Tips for Documenting Tribal Affiliation

Family folktales and legends sometime mention an American Indian ancestor. Documenting Native American tribal affiliation is sometimes possible, and most rewarding. Some steps to get you started are suggested. If you have done genealogical research, be prepared for difficulties and frustrations often encountered by American Indian Researchers.

Before you start, write down what you know or have been told by family members. Learn as much as you can about names, dates, and locations (localities) of where your Native American lived. You will need to record and trace back generation by generation. By gathering and organizing the information relatives may offer, you can sometimes determine tribal possibilities. Once tribal affiliation is known, you can write to the office of the Bureau of Indian Affairs for the particular tribe to learn more about early tribal records.

The eighth floor of Dallas' J. Erik Johnson Central Library is home to the genealogy section which contains many Indian resources. The U.S. census records (1910 and earlier) are available not only for the southern states, but a wide number of eastern, western and northern states. Patrons may also view the Dawes Rolls (five civilized tribes), the Guion Miller rolls (Cherokee only), and population schedules for 1860 Indian Lands west of Arkansas. While many of these records are viewed on microfilm, the library has an excellent collection of published census indexes, county histories, and numerous printed source books to help locate your early ancestor.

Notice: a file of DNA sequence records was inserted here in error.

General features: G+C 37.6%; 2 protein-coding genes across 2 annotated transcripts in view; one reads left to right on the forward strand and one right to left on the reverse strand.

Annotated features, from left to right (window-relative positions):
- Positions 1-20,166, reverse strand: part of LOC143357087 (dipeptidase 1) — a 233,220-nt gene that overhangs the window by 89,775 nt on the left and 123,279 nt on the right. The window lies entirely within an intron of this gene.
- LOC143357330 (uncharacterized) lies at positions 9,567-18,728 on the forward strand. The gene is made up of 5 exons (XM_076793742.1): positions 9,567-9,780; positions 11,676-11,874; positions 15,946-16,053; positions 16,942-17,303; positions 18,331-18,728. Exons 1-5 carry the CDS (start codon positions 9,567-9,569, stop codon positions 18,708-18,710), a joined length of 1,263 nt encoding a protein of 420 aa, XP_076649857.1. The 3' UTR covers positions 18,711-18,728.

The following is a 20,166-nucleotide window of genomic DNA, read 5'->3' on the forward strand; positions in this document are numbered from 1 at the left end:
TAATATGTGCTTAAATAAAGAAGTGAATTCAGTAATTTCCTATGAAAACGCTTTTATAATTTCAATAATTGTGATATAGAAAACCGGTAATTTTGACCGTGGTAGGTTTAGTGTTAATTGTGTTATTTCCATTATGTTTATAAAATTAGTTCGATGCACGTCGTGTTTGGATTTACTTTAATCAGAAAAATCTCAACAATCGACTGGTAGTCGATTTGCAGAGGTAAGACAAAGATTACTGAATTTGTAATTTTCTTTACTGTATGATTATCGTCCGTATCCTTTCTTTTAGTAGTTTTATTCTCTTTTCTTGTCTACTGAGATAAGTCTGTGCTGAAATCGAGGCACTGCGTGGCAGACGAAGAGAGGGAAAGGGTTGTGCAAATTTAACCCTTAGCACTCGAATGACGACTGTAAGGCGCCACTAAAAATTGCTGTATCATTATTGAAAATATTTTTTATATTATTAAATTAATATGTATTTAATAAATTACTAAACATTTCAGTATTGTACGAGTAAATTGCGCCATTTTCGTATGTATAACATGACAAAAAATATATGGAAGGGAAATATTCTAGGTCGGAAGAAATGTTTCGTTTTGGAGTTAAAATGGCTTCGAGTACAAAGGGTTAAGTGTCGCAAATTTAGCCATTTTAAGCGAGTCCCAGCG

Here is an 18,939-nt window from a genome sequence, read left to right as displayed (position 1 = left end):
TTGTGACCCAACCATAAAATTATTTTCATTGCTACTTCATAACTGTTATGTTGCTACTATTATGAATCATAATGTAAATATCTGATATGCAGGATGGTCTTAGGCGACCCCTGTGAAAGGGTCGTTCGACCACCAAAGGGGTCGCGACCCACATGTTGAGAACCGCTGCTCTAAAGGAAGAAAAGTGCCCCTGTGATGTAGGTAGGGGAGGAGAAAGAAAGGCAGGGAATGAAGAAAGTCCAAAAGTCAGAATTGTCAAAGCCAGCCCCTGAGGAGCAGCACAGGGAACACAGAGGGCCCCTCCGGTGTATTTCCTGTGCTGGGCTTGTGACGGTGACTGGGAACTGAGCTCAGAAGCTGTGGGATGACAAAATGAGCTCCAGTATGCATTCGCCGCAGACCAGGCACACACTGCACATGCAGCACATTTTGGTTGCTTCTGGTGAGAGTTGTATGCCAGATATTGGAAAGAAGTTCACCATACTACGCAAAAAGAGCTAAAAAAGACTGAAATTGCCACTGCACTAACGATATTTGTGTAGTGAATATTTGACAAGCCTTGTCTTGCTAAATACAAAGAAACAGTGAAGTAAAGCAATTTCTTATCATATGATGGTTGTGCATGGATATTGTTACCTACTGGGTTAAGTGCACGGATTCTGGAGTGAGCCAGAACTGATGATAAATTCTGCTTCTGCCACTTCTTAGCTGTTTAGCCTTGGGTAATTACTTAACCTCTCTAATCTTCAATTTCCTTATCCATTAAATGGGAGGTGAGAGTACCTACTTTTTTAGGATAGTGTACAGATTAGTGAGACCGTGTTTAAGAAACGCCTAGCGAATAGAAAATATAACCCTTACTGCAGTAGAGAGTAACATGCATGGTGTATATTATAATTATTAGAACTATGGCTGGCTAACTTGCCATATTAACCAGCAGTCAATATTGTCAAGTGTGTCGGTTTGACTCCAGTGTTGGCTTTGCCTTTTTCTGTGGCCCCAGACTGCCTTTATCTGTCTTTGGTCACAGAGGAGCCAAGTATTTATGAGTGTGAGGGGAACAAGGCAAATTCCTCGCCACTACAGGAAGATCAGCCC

Records on Native Americans prior to 1830 will provide the researcher an adventure into the pages of a American history, as early records are more difficult to locate. The regional branch of the National Archives (located in Ft. Worth) houses documents pertaining to tribal enrollment, allotment of land, and some probate.

Annual Indian census lists began in the 1880's. You may be lucky and find your ancestor listed. Sometimes Indian and English names are listed for the same ancestor. However, these Indian census lists do not prove tribal affilitaion. You must find your ancestor on an enrollment list for tribal affiliation.

Another excellent resource for genealogical research is the local branches of the Family Hisotry Library (The Church of Jesus Christ of the Later-Day Saints, commonly known as the Mormon Church). Check your phone book for the location nearest you. You may link on with someone else's research and save hours of valuable research yourself.

Many Thanks to:
The American Indian Heritage Center of Texas, Inc.
P.O. Box 1884
DeSoto, TX 75123



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